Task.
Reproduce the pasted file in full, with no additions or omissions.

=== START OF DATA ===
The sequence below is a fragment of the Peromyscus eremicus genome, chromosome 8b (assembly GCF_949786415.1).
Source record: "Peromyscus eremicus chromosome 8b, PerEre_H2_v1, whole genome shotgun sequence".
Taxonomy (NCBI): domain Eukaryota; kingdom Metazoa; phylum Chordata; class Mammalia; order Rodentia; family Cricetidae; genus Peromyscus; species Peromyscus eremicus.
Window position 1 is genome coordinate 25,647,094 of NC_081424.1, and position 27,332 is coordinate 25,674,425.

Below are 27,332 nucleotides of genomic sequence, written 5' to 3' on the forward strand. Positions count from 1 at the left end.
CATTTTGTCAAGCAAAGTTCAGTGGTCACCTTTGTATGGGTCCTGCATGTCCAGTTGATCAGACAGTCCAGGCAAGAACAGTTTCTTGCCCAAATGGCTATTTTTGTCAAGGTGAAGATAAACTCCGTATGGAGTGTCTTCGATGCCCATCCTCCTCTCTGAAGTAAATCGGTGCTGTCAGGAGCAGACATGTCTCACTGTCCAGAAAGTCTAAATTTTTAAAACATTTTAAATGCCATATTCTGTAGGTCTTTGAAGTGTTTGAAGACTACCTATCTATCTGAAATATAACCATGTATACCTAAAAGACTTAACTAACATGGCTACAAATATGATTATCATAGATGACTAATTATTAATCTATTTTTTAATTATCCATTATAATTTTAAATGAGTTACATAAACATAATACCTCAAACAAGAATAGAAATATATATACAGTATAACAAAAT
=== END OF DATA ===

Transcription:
The sequence below is a fragment of the Peromyscus eremicus genome, chromosome 8b (assembly GCF_949786415.1).
Source record: "Peromyscus eremicus chromosome 8b, PerEre_H2_v1, whole genome shotgun sequence".
Taxonomy (NCBI): domain Eukaryota; kingdom Metazoa; phylum Chordata; class Mammalia; order Rodentia; family Cricetidae; genus Peromyscus; species Peromyscus eremicus.
Window position 1 is genome coordinate 25,647,094 of NC_081424.1, and position 27,332 is coordinate 25,674,425.

Below are 27,332 nucleotides of genomic sequence, written 5' to 3' on the forward strand. Positions count from 1 at the left end.
CATTTTGTCAAGCAAAGTTCAGTGGTCACCTTTGTATGGGTCCTGCATGTCCAGTTGATCAGACAGTCCAGGCAAGAACAGTTTCTTGCCCAAATGGCTATTTTTGTCAAGGTGAAGATAAACTCCGTATGGAGTGTCTTCGATGCCCATCCTCCTCTCTGAAGTAAATCGGTGCTGTCAGGAGCAGACATGTCTCACTGTCCAGAAAGTCTAAATTTTTAAAACATTTTAAATGCCATATTCTGTAGGTCTTTGAAGTGTTTGAAGACTACCTATCTATCTGAAATATAACCATGTATACCTAAAAGACTTAACTAACATGGCTACAAATATGATTATCATAGATGACTAATTATTAATCTATTTTTTAATTATCCATTATAATTTTAAATGAGTTACATAAACATAATACCTCAAACAAGAATAGAAATATATATACAGTATAACAAAAT